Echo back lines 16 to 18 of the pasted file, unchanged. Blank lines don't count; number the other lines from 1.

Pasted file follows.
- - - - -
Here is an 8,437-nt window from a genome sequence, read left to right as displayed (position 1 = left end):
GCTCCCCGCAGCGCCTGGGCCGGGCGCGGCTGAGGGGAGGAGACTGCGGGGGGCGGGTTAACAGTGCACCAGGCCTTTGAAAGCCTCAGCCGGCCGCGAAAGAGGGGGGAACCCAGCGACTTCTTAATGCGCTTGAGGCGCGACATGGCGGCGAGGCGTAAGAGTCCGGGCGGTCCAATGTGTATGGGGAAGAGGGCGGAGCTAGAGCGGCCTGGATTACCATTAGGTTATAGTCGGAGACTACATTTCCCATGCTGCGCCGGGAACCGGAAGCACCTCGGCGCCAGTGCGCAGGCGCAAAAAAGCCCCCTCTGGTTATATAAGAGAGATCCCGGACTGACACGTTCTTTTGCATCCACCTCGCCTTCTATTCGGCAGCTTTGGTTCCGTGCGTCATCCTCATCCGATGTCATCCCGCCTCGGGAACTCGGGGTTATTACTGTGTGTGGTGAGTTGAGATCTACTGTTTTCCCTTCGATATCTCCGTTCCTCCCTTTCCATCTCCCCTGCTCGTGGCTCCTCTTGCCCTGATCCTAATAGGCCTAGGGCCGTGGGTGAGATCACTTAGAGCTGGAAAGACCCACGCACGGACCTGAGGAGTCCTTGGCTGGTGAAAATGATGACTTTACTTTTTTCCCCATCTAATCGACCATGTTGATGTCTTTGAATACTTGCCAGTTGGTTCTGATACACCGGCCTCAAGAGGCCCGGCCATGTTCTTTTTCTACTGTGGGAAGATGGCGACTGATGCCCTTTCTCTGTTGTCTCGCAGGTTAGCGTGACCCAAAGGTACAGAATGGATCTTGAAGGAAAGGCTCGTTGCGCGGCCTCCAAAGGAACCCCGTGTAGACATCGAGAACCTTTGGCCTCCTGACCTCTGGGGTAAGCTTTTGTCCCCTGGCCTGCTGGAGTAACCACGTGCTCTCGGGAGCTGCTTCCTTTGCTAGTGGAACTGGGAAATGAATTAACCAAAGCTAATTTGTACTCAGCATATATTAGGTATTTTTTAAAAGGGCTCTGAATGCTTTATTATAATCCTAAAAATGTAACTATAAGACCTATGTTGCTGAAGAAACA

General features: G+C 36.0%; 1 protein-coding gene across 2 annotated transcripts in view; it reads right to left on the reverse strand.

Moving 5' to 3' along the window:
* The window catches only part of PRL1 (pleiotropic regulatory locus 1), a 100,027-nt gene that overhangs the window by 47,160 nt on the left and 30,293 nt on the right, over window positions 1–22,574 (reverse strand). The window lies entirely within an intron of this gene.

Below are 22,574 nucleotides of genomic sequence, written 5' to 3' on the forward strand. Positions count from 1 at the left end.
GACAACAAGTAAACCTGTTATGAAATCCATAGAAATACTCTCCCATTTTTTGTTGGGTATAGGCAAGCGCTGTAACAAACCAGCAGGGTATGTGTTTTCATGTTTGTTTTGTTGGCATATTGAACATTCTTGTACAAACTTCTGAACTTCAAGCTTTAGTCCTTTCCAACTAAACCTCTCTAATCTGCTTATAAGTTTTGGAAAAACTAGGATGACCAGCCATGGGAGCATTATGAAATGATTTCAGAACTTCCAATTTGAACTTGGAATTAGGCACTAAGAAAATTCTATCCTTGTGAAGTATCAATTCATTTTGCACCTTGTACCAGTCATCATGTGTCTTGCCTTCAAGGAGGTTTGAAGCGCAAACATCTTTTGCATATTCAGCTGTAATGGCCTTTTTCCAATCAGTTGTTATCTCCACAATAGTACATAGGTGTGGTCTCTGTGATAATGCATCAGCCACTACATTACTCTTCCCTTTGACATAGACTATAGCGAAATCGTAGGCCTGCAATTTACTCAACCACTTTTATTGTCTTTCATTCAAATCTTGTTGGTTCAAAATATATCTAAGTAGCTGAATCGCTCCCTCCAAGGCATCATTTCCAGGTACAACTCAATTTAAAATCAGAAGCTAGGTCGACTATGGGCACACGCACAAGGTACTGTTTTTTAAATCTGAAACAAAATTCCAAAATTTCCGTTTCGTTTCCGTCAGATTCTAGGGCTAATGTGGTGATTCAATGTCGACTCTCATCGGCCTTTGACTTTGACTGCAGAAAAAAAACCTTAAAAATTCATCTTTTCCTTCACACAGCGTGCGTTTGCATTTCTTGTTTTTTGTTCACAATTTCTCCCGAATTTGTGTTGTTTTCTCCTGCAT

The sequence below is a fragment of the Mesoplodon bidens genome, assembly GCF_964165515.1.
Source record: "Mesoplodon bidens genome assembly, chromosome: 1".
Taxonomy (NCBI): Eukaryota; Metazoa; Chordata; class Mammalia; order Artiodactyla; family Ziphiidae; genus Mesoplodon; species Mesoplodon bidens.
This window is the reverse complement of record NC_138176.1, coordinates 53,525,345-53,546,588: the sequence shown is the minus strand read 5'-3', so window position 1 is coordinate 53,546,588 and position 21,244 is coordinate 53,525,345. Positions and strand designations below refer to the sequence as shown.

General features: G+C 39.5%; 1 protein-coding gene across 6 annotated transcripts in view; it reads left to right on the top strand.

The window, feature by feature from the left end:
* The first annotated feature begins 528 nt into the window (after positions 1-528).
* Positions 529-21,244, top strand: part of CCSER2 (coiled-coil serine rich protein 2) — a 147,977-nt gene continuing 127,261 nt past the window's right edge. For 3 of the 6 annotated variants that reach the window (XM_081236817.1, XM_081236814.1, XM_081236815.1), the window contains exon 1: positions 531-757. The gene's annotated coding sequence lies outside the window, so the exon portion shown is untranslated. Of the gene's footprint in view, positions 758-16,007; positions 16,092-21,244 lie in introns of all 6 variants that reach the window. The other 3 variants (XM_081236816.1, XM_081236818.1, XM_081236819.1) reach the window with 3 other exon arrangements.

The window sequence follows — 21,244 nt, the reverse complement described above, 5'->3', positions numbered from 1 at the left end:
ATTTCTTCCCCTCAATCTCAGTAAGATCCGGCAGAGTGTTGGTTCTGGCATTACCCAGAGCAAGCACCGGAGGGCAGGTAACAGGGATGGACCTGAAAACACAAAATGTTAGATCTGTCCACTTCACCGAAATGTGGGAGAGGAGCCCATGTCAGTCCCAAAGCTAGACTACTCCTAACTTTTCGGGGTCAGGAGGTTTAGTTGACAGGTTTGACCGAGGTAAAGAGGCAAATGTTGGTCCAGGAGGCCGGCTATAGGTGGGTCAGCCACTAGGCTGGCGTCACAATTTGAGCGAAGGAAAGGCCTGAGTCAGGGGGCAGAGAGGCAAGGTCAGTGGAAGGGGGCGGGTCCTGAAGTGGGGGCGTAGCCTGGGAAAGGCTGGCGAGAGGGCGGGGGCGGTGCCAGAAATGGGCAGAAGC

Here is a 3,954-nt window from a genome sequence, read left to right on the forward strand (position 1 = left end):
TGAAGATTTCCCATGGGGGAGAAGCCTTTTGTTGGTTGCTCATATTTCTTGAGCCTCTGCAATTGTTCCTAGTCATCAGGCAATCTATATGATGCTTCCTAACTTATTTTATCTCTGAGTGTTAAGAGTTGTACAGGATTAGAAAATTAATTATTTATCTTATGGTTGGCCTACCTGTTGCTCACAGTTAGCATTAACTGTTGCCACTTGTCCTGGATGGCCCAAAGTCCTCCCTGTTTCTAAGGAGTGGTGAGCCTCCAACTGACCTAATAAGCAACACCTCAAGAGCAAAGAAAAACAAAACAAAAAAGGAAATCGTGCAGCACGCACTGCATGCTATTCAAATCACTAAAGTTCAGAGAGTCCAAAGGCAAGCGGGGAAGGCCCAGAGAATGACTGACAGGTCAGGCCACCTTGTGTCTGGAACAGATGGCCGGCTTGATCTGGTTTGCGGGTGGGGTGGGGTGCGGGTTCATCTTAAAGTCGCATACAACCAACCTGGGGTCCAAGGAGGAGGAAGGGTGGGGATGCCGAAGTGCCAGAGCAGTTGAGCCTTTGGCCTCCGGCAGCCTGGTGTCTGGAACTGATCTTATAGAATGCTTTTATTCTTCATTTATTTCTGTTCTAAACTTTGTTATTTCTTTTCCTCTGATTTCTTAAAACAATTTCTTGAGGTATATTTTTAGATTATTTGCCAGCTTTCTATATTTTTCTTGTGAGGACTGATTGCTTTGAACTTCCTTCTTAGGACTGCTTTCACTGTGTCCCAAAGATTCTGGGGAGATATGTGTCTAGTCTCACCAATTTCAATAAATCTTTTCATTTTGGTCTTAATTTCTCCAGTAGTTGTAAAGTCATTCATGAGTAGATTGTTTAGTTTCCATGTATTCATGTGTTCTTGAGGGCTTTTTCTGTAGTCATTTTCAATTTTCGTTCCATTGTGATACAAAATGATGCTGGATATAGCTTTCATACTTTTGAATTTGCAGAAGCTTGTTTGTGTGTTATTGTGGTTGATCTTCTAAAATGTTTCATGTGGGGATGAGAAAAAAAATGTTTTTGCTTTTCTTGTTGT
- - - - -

The window sequence follows — 21,244 nt, the reverse complement described above, 5'->3', positions numbered from 1 at the left end:
ATTTCTTCCCCTCAATCTCAGTAAGATCCGGCAGAGTGTTGGTTCTGGCATTACCCAGAGCAAGCACCGGAGGGCAGGTAACAGGGATGGACCTGAAAACACAAAATGTTAGATCTGTCCACTTCACCGAAATGTGGGAGAGGAGCCCATGTCAGTCCCAAAGCTAGACTACTCCTAACTTTTCGGGGTCAGGAGGTTTAGTTGACAGGTTTGACCGAGGTAAAGAGGCAAATGTTGGTCCAGGAGGCCGGCTATAGGTGGGTCAGCCACTAGGCTGGCGTCACAATTTGAGCGAAGGAAAGGCCTGAGTCAGGGGGCAGAGAGGCAAGGTCAGTGGAAGGGGGCGGGTCCTGAAGTGGGGGCGTAGCCTGGGAAAGGCTGGCGAGAGGGCGGGGGCGGTGCCAGAAATGGGCAGAAGC

Here is a 3,954-nt window from a genome sequence, read left to right on the forward strand (position 1 = left end):